During the second six weeks of my sophomore year of high school, my family moved. We had moved multiple times before, but this time was different. This was BIG. We were moving to the big city and I was a (gulp) teenager!
I remember being full of teenage girl sadness on the ride to our new home city. I’m pretty sure I played my sad Chicago songs over and over on my Walkman (is that what that thing was called?). And I remember writing torturous, heart wrenching letters and poems to the friends I was leaving behind.
So we get to our (soon to find out rat infested) rent house and since I had yet to get all enrolled into the local high school, my parents were okay with me plopping myself on the sofa in front of the TV for our entire first full day. I’m sure they were glad to have the sulking teenager out of the way so they could tend to all the moving tendings. Well, we didn’t have cable (and we were never gonna get it either), but if I put the TV antenna a certain way, I was able to make out some fuzzy music videos. You know, think of MTV (remember when MTV actually played music videos?) but with snowy screen (and no cool VJs). I think the sound sort of came in and out as well. So yeah, lousy reception for this whatever channel it was. But I guess me being my teenage self and all, I didn’t mind the scratchy videos and actually felt a little comforted by the familiar 80’s tunes. Maybe I felt some needed familiarity.
I recall that, just for a split second or two, I had this thought about staying in this state forever. What if I didn’t have to start a whole new school the next day? That wouldn’t be so bad. I could eat snacks and watch this crummy channel, and, as a bonus, I could get all caught up on Days of Our Lives and The Young and the Restless! School? Who needs school? I already knew everything anyway, I had just turned 16 after all. Okay, so I admit, there was no well thought out plan here. What do you expect? I had just turned 16 after all.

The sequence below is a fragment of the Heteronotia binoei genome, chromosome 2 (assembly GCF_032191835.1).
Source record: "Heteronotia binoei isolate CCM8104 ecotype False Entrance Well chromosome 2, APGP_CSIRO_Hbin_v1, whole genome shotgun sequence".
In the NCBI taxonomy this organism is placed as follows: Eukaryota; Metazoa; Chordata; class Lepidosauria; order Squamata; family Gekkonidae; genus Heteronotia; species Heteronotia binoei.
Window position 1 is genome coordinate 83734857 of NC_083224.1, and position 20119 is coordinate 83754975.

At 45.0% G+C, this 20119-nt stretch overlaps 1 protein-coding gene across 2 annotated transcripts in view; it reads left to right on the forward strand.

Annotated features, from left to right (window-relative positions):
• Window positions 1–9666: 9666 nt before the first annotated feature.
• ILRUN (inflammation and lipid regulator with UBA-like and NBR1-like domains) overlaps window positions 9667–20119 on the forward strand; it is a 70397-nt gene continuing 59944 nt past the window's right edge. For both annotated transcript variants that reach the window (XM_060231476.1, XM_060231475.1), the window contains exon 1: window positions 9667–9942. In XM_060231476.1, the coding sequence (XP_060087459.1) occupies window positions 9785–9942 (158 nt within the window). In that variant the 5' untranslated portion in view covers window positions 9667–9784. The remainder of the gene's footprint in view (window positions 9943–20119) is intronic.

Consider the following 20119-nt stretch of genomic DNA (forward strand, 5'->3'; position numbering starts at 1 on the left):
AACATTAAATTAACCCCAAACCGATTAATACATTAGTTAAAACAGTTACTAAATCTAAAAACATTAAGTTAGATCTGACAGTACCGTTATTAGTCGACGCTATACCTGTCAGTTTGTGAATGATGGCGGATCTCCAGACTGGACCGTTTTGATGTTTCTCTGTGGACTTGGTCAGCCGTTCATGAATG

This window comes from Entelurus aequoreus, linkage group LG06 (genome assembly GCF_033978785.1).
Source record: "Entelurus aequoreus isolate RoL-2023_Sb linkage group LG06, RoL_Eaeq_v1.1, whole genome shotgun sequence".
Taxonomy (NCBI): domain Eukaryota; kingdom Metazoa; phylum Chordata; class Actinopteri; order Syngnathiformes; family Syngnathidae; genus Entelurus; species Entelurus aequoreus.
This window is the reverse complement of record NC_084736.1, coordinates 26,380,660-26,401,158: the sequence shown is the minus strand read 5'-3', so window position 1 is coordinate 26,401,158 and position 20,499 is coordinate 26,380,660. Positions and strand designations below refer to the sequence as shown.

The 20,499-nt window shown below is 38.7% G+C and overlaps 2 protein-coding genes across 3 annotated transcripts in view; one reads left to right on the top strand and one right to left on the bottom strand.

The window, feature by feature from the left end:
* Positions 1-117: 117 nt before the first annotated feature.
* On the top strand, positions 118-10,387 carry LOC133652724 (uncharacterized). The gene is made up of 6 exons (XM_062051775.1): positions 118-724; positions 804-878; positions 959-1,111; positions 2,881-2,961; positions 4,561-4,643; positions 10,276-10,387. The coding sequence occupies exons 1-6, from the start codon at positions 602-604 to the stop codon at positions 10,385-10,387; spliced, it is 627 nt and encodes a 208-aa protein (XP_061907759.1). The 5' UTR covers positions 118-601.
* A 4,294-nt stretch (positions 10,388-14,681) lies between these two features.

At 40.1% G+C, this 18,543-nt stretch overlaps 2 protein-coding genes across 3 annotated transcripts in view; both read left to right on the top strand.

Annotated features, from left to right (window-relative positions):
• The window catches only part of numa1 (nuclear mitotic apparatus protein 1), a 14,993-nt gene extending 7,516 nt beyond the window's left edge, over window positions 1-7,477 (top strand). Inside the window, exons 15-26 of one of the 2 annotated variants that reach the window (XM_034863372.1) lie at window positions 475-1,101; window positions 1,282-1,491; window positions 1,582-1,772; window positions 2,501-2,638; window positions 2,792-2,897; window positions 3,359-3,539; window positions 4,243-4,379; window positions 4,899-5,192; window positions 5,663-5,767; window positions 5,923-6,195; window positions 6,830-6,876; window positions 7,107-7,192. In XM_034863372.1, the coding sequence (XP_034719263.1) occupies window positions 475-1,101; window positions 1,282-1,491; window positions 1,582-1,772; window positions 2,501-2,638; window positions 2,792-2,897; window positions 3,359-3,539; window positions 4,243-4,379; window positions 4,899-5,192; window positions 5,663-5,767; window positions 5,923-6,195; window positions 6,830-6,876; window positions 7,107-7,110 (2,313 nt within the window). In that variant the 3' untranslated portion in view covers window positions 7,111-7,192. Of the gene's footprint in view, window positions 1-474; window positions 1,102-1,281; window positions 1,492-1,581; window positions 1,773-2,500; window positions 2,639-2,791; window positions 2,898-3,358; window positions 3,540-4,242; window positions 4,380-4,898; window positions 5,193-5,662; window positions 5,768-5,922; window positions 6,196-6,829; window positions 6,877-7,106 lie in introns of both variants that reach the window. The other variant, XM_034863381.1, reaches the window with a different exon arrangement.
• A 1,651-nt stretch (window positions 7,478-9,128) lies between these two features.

As another hour wore on, I realized my thoughts of sequestration weren’t very practical. I mean, I’d eventually learn to have fun in this new environment, right? I’m sure I could make at least one, maybe two, decent friends. I couldn’t actually stay in this house forever. (And I really didn’t want to after we discovered the rat infestation. We moved out of there asap. Ewww….)
Anyway, practicality did prevail. It wasn’t easy, but I did adjust to my new surroundings. I made friends and I was able to (shock!) still find things to smile and laugh about. Gerald likes to point out that if my family had never made this move, the two of us may have never met. Hmm… Oh, I mean, true! So true! And I never would have had the same opportunities (education, employment) if we had never made a change to big city life. It’s amazing when you stop to think about how all the big, and even little, twists and turns and decisions you make in your life can totally impact your whole future. (I still hate moving though.)